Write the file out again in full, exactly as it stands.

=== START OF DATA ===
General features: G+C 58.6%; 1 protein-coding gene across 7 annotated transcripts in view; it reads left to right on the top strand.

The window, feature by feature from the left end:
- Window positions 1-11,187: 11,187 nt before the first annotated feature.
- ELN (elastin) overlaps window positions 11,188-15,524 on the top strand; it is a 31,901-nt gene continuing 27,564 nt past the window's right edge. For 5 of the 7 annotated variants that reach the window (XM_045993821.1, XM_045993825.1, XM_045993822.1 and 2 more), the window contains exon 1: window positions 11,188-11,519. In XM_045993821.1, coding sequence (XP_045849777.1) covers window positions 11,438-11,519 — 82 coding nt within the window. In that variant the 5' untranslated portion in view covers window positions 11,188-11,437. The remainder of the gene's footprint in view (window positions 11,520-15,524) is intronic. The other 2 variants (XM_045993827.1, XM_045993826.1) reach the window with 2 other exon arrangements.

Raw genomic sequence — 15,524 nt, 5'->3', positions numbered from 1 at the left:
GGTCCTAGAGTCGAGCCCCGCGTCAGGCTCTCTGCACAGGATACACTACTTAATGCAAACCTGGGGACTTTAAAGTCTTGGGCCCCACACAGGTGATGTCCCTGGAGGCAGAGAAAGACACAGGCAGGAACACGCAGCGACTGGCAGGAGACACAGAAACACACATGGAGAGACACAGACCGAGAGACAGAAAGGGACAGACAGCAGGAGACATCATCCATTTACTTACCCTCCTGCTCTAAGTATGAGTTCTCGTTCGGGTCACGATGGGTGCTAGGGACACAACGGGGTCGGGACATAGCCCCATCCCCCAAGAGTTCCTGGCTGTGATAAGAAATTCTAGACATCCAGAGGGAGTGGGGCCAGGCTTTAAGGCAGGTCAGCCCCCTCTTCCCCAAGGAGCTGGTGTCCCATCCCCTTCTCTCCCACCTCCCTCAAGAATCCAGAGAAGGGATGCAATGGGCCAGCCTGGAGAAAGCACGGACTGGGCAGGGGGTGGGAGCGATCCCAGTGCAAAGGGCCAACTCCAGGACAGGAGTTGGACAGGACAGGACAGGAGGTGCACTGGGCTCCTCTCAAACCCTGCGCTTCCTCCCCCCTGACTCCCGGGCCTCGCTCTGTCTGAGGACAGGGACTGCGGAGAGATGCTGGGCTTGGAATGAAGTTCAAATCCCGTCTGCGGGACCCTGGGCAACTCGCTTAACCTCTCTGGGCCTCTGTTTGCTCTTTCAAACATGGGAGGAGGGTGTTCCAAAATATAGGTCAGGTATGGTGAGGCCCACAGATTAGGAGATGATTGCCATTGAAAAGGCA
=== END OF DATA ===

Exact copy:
General features: G+C 58.6%; 1 protein-coding gene across 7 annotated transcripts in view; it reads left to right on the top strand.

The window, feature by feature from the left end:
- Window positions 1-11,187: 11,187 nt before the first annotated feature.
- ELN (elastin) overlaps window positions 11,188-15,524 on the top strand; it is a 31,901-nt gene continuing 27,564 nt past the window's right edge. For 5 of the 7 annotated variants that reach the window (XM_045993821.1, XM_045993825.1, XM_045993822.1 and 2 more), the window contains exon 1: window positions 11,188-11,519. In XM_045993821.1, coding sequence (XP_045849777.1) covers window positions 11,438-11,519 — 82 coding nt within the window. In that variant the 5' untranslated portion in view covers window positions 11,188-11,437. The remainder of the gene's footprint in view (window positions 11,520-15,524) is intronic. The other 2 variants (XM_045993827.1, XM_045993826.1) reach the window with 2 other exon arrangements.

Raw genomic sequence — 15,524 nt, 5'->3', positions numbered from 1 at the left:
GGTCCTAGAGTCGAGCCCCGCGTCAGGCTCTCTGCACAGGATACACTACTTAATGCAAACCTGGGGACTTTAAAGTCTTGGGCCCCACACAGGTGATGTCCCTGGAGGCAGAGAAAGACACAGGCAGGAACACGCAGCGACTGGCAGGAGACACAGAAACACACATGGAGAGACACAGACCGAGAGACAGAAAGGGACAGACAGCAGGAGACATCATCCATTTACTTACCCTCCTGCTCTAAGTATGAGTTCTCGTTCGGGTCACGATGGGTGCTAGGGACACAACGGGGTCGGGACATAGCCCCATCCCCCAAGAGTTCCTGGCTGTGATAAGAAATTCTAGACATCCAGAGGGAGTGGGGCCAGGCTTTAAGGCAGGTCAGCCCCCTCTTCCCCAAGGAGCTGGTGTCCCATCCCCTTCTCTCCCACCTCCCTCAAGAATCCAGAGAAGGGATGCAATGGGCCAGCCTGGAGAAAGCACGGACTGGGCAGGGGGTGGGAGCGATCCCAGTGCAAAGGGCCAACTCCAGGACAGGAGTTGGACAGGACAGGACAGGAGGTGCACTGGGCTCCTCTCAAACCCTGCGCTTCCTCCCCCCTGACTCCCGGGCCTCGCTCTGTCTGAGGACAGGGACTGCGGAGAGATGCTGGGCTTGGAATGAAGTTCAAATCCCGTCTGCGGGACCCTGGGCAACTCGCTTAACCTCTCTGGGCCTCTGTTTGCTCTTTCAAACATGGGAGGAGGGTGTTCCAAAATATAGGTCAGGTATGGTGAGGCCCACAGATTAGGAGATGATTGCCATTGAAAAGGCA